The company explains that they are not actually tracking the location of their smartphones (which was also stated in an email from Steve Jobs), and states that it is partly to blame for the uproar due to the fact that they hadn’t fully educated users to understand the complex technical issues with providing mobile users with fast and accurate location information:

“The iPhone is not logging your location. Rather, it’s maintaining a database of Wi-Fi hotspots and cell towers around your current location, some of which may be located more than one hundred miles away from your iPhone, to help your iPhone rapidly and accurately calculate its location when requested. Calculating a phone’s location using just GPS satellite data can take up to several minutes. iPhone can reduce this time to just a few seconds by using Wi-Fi hotspot and cell tower data to quickly find GPS satellites, and even triangulate its location using just Wi-Fi hotspot and cell tower data when GPS is not available (such as indoors or in basements). These calculations are performed live on the iPhone using a crowd-sourced database of Wi-Fi hotspot and cell tower data that is generated by tens of millions of iPhones sending the geo-tagged locations of nearby Wi-Fi hotspots and cell towers in an anonymous and encrypted form to Apple.”

Apple goes on to say that they cannot use the system to identify where their users are actually located, and that the entire crowd-sourced database is too big to store on an iPhone, so an appropriate cache is downloaded onto each iPhone. Apple admits that storing the cache for such a long time was a bug that will be fixed, and that another bug resulted in the iPhone continually updating its Wi-Fi and cell tower data from Apple’s crowd-sourced database even after users turned off Location Services on their phone.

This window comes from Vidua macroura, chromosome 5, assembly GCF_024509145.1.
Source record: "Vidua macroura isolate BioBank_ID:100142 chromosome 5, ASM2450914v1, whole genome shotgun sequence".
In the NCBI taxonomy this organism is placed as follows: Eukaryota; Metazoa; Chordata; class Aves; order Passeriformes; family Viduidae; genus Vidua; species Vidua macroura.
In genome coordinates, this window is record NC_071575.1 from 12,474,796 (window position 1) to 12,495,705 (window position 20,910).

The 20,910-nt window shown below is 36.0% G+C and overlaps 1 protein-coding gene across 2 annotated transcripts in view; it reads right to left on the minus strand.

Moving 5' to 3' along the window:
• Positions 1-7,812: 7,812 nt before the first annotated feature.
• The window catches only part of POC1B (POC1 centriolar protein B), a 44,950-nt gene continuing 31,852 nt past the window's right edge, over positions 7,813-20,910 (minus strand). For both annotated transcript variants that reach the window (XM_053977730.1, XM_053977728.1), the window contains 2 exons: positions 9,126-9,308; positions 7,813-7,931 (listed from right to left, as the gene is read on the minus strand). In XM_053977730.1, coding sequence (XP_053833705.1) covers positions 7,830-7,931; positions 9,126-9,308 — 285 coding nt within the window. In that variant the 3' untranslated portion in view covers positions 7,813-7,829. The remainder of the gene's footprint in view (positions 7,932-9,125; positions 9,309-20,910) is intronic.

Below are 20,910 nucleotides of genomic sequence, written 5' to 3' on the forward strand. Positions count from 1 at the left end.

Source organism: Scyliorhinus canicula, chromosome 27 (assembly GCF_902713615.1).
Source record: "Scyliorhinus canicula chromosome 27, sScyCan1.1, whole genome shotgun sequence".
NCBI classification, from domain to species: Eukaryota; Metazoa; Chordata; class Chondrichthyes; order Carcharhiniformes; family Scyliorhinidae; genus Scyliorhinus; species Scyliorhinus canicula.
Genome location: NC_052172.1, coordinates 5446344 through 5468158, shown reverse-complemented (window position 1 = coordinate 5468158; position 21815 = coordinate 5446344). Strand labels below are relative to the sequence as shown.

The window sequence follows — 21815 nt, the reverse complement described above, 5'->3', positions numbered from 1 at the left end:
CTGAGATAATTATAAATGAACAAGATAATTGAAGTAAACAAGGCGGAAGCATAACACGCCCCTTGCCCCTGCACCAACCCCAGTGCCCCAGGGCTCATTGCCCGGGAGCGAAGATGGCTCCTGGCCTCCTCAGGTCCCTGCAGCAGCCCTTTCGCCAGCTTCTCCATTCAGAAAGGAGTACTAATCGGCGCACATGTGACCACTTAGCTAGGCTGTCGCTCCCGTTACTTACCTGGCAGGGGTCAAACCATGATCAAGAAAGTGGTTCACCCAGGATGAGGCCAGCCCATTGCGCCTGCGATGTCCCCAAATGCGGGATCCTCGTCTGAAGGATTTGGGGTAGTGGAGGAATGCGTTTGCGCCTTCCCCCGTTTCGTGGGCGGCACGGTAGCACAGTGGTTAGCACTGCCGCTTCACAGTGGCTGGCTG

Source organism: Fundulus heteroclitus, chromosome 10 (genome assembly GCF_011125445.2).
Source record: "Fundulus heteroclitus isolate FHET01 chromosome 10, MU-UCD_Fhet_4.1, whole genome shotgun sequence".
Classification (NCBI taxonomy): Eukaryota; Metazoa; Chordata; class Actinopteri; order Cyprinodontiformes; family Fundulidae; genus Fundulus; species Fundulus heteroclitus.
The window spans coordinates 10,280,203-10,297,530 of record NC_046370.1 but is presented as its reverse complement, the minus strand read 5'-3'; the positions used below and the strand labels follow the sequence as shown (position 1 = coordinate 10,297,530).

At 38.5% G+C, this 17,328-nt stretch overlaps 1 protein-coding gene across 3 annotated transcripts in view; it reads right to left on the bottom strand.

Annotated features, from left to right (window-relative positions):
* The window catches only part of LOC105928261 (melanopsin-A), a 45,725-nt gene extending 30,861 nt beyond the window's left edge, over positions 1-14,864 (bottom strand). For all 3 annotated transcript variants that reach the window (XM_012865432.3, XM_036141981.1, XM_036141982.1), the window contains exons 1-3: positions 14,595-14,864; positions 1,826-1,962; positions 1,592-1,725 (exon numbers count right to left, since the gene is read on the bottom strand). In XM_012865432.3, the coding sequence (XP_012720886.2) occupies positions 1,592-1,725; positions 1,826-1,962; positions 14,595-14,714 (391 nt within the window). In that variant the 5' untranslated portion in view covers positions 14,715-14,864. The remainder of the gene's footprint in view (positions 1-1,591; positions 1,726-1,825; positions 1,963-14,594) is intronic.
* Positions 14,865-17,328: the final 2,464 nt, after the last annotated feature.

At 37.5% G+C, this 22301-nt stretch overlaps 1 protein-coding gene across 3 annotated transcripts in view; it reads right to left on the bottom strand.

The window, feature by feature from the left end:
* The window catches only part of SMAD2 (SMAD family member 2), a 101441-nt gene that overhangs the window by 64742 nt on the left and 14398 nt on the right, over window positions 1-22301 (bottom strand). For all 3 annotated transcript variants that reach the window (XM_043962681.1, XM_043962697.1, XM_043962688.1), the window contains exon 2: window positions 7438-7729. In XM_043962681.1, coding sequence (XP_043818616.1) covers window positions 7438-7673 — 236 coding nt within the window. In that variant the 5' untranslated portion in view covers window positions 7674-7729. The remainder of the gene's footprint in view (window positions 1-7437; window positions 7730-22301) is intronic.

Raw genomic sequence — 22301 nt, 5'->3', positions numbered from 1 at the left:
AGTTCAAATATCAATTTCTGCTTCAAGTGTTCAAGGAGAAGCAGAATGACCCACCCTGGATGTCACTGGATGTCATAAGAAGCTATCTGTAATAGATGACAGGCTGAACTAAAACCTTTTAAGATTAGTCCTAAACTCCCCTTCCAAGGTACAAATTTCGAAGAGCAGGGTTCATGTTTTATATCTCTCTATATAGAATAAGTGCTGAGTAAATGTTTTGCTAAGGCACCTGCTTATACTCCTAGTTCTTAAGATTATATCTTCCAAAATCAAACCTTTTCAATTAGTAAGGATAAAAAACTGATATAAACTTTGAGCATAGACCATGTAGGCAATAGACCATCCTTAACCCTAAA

Despite the fact that they are not actually tracking users, Apple says it will release a free iOS software update sometime in the next few weeks that reduces the size of the Wi-Fi hotspot and cell tower database cached on the iPhone, start encrypting and refrain from backing up this cache, and delete it entirely when Location Services is turned off by the user.

A class action suit was filed earlier this week accusing the Cupertino, California company of invasion of privacy and computer fraud and secretly recording movements of iPhone and iPad users.


Searches for iPad can lead some to malware